Political chaos reigns in the streets of Venezuela.
Government mismanagement, first by now-deceased former President Hugo Chavez and then by his successor Nicolas Maduro, has for several years plunged the country into dire economic hardship. Shortages of basic goods came along with skyrocketing inflation, which hit a rate of 80,000 percent in 2018.
In January, faced by the unending hardship and even starvation of the Venezuelan people, the National Assembly appointed opposition leader Juan Guaido as president.
Numerous countries, including the US and several Latin American countries, have recognized Guaido, who opposes the socialist policies of Maduro (as well as his foreign policy; Guaido has said that he will reestablish ties with Israel, for example).
But forces loyal to Nicolas Maduro remain in control of most of the country. The dire shortages of food and medicine have continued, with the government and the anti-government protesters blaming one another for the burning of an aid caravan coming from Colombia.
Over the past few days, the country has seen its worst series of blackouts ever, dropping most of Venezuela into darkness, apparently because of a problem with the country’s main hydroelectric dam. There have been reports of looting and other violence, as well as the deaths of patients in hospitals who were reliant on medical equipment.
Guaido accused the Maduro government of the “murder” of 17 people he said died due to the blackouts. Maduro, for his part, claimed that the electric grid had been sabotaged.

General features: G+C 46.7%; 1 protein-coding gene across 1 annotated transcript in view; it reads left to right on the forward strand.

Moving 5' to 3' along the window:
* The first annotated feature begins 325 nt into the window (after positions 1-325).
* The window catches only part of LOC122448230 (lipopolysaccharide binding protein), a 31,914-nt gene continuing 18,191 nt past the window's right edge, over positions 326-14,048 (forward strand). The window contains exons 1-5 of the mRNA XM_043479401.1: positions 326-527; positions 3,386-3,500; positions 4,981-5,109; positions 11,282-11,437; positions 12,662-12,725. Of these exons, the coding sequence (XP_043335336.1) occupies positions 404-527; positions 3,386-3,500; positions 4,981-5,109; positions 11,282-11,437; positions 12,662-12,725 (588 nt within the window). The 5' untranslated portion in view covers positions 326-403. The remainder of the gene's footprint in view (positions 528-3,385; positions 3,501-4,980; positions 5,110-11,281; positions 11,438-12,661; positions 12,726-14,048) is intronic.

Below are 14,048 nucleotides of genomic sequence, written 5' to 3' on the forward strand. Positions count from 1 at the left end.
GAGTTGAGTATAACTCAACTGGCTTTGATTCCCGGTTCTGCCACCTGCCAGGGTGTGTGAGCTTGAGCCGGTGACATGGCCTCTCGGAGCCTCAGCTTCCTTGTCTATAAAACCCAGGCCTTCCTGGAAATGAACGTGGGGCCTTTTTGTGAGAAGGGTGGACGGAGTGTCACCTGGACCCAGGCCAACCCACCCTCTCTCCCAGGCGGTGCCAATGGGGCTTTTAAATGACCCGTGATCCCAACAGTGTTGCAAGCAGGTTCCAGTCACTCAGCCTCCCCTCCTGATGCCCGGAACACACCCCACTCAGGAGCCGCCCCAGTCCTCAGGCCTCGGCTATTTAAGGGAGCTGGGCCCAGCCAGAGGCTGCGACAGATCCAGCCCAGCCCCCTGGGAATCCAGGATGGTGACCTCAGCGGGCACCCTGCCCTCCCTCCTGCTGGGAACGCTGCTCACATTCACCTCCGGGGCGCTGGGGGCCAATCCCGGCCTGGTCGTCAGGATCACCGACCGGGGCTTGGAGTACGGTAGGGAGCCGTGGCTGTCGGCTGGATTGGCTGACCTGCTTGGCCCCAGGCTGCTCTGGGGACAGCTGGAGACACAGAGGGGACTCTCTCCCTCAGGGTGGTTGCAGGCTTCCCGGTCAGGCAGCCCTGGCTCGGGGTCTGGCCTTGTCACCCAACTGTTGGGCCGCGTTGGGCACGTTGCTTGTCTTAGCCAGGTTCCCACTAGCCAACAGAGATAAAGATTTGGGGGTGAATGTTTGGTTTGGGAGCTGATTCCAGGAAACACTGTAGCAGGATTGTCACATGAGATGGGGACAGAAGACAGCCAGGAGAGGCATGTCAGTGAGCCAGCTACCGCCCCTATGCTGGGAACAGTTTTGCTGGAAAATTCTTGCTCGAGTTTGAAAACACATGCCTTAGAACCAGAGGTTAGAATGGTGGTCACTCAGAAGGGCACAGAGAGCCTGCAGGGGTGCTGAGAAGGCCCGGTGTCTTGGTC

The Jewish community, centered in Caracas, is suffering along with the rest of the country. Rabbi Dovid Perets, who was a rav in Caracas for 17 years and whose brother is now the rav there, told Ami that this past Shabbos all but one of the shuls were illuminated by candlelight for davening. “Only one shul has a generator,” he said.
One woman from Venezuela who now lives in New York told Ami that because of the spotty electricity she was only able to speak to her in-laws, who still live there, for a short period on Sunday night. But soon they were cut off again, with a few electronic messages making it out when the power momentarily went back on.
The electricity problems have also cut off water for lengthy periods.
But the darkness is just the latest in a long series of travails for Venezuelans, with the economy in tatters and political instability increasing.
Rabbi Abraham Garzon is the rosh kehillah in Caracas. Ami spoke to him and his wife while he was in Israel because of the birth of a grandchild. Rabbi Garzon said that they were scheduled to fly back to Caracas on Tuesday morning, but the flight had been canceled because the blackouts meant that the plane would not be able to land.
He said that in regard to security, the Jews of Caracas have been relatively safe, and there has not been a strong threat of anti-Semitism. “You can wear a tallit and tefillin in the street and nothing will happen. The problem is the political and economic situation,” he said.
That doesn’t mean that the community is not on edge. Mrs. Chaya Rosen, who moved to the US almost 20 years ago but still has close family and friends in Venezuela, told Ami that she attempted to make a campaign for Shabbos, centering on disconnecting from media, in which she mentioned President Maduro.
“Immediately, the Jewish security service contacted me and my sister: ‘Who made this campaign? Why did you use the name of the president? Now we have to monitor all of the media to see if they respond badly to this.’ I said, ‘What? I’m just raising awareness about keeping Shabbos.’”
But, she said, it appears that there is some concern that Maduro may turn his attention to the Jewish community, something she posits may be because of his increasing relationship with various Muslim countries as the rest of the international community ostracizes him.